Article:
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Behind the Scenes with Metro Archives

October 9, 2021
View of Archives workroom

October is Archives Month, and the staff at Metro Archives are thrilled to have a month when we can "toot our own horn" and talk about the work we do and why we do it. I could list the many reasons why archival work is important, but the most pivotal one is so that we don't lose our own history, and furthermore, keep it alive to learn from and act accordingly.

American Archives month

As Shakespeare once famously wrote..."what's past is prologue", and that's essentially what we live by on a daily basis. 

On a personal level too, I love this idea of spreading awareness of archival work because I get the most questioning looks sometimes when I tell people where I work. So I usually just end up saying "I work with a lot of old Nashville stuff." That usually gets an "ohhhh, okay."  

So, this blog post is meant to introduce our staff to you, as well as highlight a few of our favorite gems from our collections. 

"What is it you say you do here, exactly?"

I'll start with explaining who we are and what types of records we hold:


"The mission of the Metro Archives is to collect and preserve the permanent value of the historical records of the Metropolitan Government of Nashville and Davidson County."


We make a lot of jokes, and work with a lot of old Nashville stuff! See, that answer does apply.

But seriously though, so that statement means we're essentially the last stop for records belonging to Metro government departments (for the most part, most Metro departments). When each department no longer needs them, they come to us so we can process (a fancy word for organizing and indexing them), clean, and then house those records for their new purpose - research.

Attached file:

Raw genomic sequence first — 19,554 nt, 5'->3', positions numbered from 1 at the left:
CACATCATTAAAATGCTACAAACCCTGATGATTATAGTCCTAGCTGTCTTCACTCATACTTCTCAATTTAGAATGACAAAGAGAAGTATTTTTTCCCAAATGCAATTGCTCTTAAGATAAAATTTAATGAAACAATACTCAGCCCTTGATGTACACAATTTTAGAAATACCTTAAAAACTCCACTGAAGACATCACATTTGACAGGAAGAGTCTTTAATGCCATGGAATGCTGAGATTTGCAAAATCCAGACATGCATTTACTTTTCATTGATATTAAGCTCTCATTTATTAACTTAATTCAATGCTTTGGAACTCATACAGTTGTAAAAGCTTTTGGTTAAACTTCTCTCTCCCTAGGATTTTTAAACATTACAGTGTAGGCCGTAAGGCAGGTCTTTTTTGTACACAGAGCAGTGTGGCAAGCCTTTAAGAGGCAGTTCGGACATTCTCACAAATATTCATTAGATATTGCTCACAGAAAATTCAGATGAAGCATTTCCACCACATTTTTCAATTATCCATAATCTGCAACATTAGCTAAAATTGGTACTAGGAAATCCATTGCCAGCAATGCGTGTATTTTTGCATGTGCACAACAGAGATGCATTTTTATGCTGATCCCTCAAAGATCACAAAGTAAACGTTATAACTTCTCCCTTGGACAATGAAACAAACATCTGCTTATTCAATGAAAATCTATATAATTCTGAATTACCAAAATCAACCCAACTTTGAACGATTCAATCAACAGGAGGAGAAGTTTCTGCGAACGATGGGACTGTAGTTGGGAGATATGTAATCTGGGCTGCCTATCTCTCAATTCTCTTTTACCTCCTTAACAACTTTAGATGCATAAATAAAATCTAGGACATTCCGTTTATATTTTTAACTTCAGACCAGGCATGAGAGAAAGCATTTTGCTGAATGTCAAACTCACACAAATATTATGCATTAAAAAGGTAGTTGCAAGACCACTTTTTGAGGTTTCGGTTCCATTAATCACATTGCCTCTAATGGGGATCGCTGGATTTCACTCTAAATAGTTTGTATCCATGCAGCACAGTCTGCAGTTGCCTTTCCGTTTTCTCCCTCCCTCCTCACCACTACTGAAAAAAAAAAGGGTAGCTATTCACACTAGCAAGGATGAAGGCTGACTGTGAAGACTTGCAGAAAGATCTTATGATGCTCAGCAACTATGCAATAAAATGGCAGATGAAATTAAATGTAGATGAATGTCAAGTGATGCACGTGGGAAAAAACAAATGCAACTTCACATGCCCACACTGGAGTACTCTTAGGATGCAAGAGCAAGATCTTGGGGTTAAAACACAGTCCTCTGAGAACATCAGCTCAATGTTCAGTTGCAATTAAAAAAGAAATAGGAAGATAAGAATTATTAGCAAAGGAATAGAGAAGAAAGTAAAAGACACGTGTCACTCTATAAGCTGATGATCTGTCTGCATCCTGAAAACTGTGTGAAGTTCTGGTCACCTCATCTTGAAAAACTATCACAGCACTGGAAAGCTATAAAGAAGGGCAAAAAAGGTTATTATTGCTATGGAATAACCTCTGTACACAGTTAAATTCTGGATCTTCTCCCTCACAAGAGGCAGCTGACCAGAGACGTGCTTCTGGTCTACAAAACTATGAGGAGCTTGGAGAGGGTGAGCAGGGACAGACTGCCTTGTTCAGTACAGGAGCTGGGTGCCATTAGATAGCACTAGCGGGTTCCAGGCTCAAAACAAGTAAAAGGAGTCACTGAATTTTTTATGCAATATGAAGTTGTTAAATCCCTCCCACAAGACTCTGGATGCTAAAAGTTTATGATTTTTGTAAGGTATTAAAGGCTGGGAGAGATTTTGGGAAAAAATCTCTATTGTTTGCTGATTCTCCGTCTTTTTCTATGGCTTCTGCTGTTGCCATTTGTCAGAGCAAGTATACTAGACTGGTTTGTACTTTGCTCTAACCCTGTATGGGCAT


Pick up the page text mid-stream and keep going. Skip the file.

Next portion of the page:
Staff working in State Archives lab
Staff working in the Tennessee State Library and Archives preservation lab.

If you want to get technical with records' management speak, the terms "retention schedule" and "retention period" are important to these agencies and the life of the records. But you get the idea.  

Make sense? Let me provide some other examples of records we hold...

  • Marriage Records for Davidson County
  • Court Records for County, Circuit, Chancery, and Criminal (and case files)
  • Probated Wills, from 1783-1963
  • All sorts of maps, dating from around 1888-1950's
  • Millions of photos (mostly of the mid-20th century on, but there are a few older ones from family collections)

If you're curious about what else we hold, you can always check out our website or read Ed's blog post about us. Or simply ask "do you have this?" If we don't know off the top of our head, we're happy to dig around! 

Keep calm and ask an archivist

Meet the Staff

Archives meme

Now that you know what we do, here's who we are, individually. I asked my boss and coworkers a set of questions, and these are the ones answered by Ken...

  1. Talk a little about yourself as it pertains to your current job, what you studied in school and how you ended up in your current position.
  2. What do you like most about your job?